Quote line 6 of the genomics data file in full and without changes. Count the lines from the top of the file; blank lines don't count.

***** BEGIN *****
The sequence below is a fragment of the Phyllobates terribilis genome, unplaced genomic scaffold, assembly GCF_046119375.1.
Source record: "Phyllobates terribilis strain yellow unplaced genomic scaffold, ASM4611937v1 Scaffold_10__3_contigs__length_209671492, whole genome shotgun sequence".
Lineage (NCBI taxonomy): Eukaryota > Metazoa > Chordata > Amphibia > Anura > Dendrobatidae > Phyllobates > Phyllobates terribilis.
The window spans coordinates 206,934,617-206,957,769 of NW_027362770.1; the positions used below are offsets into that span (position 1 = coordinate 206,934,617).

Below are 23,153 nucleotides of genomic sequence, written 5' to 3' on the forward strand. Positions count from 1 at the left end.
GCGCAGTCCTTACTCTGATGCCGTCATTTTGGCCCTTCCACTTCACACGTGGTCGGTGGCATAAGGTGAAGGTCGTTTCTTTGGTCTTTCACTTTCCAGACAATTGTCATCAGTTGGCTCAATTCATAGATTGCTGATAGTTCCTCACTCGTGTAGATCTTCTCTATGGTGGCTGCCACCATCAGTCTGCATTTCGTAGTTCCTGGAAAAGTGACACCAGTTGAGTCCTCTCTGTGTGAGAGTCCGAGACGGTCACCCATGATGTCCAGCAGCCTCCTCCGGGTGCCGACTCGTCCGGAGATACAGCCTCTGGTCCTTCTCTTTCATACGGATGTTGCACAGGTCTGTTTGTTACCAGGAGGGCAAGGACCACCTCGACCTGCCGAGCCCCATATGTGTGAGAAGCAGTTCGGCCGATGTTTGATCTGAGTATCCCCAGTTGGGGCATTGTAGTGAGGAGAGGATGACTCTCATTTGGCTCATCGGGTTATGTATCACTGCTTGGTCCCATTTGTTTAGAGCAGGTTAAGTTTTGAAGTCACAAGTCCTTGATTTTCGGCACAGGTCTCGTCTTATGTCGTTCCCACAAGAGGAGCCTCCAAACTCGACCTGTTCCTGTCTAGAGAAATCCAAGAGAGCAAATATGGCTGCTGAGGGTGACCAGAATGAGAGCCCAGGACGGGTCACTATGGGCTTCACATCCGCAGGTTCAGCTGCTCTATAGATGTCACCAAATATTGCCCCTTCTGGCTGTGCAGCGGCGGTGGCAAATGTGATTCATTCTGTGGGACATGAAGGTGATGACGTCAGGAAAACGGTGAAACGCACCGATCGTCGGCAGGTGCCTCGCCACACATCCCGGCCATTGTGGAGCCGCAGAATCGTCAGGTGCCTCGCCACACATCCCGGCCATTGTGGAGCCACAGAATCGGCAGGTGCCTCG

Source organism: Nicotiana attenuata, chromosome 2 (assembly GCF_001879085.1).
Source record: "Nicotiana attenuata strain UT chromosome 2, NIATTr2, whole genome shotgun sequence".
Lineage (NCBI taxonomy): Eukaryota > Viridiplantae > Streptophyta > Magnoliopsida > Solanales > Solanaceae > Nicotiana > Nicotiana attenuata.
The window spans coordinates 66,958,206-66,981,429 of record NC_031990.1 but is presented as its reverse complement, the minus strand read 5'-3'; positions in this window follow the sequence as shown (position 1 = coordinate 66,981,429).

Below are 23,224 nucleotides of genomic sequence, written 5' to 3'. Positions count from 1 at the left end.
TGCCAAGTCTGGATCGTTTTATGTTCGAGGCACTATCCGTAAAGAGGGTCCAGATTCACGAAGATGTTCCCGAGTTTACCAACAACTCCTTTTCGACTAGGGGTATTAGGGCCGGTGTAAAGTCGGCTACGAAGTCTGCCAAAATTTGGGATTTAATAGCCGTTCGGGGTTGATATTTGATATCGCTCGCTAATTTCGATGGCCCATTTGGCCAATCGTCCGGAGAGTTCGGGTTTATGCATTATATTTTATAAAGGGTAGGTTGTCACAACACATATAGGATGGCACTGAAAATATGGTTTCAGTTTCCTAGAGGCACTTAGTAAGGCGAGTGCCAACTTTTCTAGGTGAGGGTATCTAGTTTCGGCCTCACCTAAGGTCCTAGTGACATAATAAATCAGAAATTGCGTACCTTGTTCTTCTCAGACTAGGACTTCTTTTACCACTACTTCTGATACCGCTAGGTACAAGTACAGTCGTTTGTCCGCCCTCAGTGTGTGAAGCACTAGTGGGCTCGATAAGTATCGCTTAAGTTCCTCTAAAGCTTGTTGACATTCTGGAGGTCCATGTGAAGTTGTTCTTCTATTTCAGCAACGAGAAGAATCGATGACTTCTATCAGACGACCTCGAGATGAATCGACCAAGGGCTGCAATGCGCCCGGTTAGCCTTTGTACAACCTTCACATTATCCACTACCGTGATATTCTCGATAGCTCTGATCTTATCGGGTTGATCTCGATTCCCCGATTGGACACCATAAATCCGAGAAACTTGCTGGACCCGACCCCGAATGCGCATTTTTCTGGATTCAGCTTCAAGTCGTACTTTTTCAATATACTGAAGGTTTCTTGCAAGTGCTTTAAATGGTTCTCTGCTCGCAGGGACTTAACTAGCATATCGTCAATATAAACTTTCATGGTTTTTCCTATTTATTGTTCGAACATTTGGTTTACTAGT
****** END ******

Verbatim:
GCGCAGTCCTTACTCTGATGCCGTCATTTTGGCCCTTCCACTTCACACGTGGTCGGTGGCATAAGGTGAAGGTCGTTTCTTTGGTCTTTCACTTTCCAGACAATTGTCATCAGTTGGCTCAATTCATAGATTGCTGATAGTTCCTCACTCGTGTAGATCTTCTCTATGGTGGCTGCCACCATCAGTCTGCATTTCGTAGTTCCTGGAAAAGTGACACCAGTTGAGTCCTCTCTGTGTGAGAGTCCGAGACGGTCACCCATGATGTCCAGCAGCCTCCTCCGGGTGCCGACTCGTCCGGAGATACAGCCTCTGGTCCTTCTCTTTCATACGGATGTTGCACAGGTCTGTTTGTTACCAGGAGGGCAAGGACCACCTCGACCTGCCGAGCCCCATATGTGTGAGAAGCAGTTCGGCCGATGTTTGATCTGAGTATCCCCAGTTGGGGCATTGTAGTGAGGAGAGGATGACTCTCATTTGGCTCATCGGGTTATGTATCACTGCTTGGTCCCATTTGTTTAGAGCAGGTTAAGTTTTGAAGTCACAAGTCCTTGATTTTCGGCACAGGTCTCGTCTTATGTCGTTCCCACAAGAGGAGCCTCCAAACTCGACCTGTTCCTGTCTAGAGAAATCCAAGAGAGCAAATATGGCTGCTGAGGGTGACCAGAATGAGAGCCCAGGACGGGTCACTATGGGCTTCACATCCGCAGGTTCAGCTGCTCTATAGATGTCACCAAATATTGCCCCTTCTGGCTGTGCAGCGGCGGTGGCAAATGTGATTCATTCTGTGGGACATGAAGGTGATGACGTCAGGAAAACGGTGAAACGCACCGATCGTCGGCAGGTGCCTCGCCACACATCCCGGCCATTGTGGAGCCGCAGAATCGTCAGGTGCCTCGCCACACATCCCGGCCATTGTGGAGCCACAGAATCGGCAGGTGCCTCG